A regional fission-track dating study in northern Victoria Land (NVL) provides information on the amount, timing and variable rates of uplift of the Transantarctic Mountains (TAM) at their northernmost extent. Apatite ages increase systematically with elevation and together with confined track length distributions, define a two-stage uplift history, although a variety of thermal histories, resolvable by use of confined track length distributions, exist for different parts of NVL. A pronounced "break in slope" in the apatite age-elevation profile for results from most of NVL occurs at ∼ 50 Ma, approximating the start of uplift of the mountains. This marks the base of an uplifted apatite annealing zone. Prior to uplift, samples above this break lay within the apatite annealing zone whereas those samples below it had an apatite fission-track age of zero. For most of NVL, ∼ 5 km of uplift have been calculated. In the southeastern coastal region, however, uplift of the order of 10 km has been estimated, exposing apatite ages of only 25-35 Ma. Sphene and zircon ages from this area also appear reduced relative to the regional pattern, suggesting that the partial annealing zones for these minerals have been revealed. Confined track length distributions from the lower part of the apatite age profile indicate an initially rapid period of uplift (∼ 200-400 m Ma-1) from ∼ 50 Ma. In the Lichen Hills-Outback Nunataks area, in the west of NVL, apatites have not been completely overprinted by the Jurassic thermal event associated with emplacement of the Ferrar Dolerite, and uplift here is of the order of only 4 km. Block faulting associated with uplift of the TAM is considered to be the same event as Rennick Faulting leading to the formation of the Rennick Graben.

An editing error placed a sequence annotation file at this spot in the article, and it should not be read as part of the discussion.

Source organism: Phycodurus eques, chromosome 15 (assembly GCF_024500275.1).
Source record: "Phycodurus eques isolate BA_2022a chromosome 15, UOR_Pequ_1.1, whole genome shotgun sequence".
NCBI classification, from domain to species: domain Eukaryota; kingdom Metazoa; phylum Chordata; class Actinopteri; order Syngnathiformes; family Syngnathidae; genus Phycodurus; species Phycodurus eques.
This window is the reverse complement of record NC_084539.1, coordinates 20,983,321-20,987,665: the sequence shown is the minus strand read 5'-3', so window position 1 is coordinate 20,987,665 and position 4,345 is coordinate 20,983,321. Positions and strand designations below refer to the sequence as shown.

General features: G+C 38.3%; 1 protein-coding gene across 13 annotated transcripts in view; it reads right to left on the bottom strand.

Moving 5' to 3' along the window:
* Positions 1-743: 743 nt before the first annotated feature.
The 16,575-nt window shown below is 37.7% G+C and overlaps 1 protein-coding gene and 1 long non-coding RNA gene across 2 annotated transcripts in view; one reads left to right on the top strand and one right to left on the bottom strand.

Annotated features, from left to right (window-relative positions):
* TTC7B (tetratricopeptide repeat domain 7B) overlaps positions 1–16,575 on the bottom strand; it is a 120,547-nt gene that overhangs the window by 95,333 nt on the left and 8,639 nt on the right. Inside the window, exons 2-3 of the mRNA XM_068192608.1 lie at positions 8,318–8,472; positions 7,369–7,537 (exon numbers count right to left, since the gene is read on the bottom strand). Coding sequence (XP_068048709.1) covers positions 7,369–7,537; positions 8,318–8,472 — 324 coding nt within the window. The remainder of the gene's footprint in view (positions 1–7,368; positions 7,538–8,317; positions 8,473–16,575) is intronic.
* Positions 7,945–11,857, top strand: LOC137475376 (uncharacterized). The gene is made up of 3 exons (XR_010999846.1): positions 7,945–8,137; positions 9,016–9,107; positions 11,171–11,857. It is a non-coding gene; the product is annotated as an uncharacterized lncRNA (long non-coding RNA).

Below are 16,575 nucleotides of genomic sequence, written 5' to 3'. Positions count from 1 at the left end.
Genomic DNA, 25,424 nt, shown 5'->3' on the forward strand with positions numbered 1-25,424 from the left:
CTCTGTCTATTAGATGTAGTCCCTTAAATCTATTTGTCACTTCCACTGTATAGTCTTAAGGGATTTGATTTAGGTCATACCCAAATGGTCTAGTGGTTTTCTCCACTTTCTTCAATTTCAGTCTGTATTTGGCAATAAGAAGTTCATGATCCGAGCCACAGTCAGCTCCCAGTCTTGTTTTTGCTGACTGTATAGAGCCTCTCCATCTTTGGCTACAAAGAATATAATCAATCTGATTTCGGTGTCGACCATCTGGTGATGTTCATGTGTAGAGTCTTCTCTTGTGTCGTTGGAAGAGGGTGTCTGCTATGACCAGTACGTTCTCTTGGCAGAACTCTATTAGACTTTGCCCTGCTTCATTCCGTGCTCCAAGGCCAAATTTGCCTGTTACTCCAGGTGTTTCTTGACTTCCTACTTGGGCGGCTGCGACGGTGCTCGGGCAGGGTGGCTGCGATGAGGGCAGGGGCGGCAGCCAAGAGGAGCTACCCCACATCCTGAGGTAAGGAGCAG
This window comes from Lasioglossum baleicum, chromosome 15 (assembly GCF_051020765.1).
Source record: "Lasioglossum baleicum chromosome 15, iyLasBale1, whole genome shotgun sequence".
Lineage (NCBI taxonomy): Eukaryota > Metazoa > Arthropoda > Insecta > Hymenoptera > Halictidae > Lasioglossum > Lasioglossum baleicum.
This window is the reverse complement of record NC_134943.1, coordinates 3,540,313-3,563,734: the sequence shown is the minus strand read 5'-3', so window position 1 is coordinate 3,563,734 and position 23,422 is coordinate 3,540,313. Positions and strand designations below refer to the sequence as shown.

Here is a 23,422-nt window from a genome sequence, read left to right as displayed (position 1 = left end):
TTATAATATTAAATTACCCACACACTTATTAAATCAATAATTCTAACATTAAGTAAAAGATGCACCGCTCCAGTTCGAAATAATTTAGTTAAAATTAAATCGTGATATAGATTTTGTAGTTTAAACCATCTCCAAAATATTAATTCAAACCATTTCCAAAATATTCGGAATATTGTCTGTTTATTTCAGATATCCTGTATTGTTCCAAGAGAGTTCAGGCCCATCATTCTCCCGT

ASJC Scopus subject areas
- Environmental Science(all)
- Earth and Planetary Sciences(all)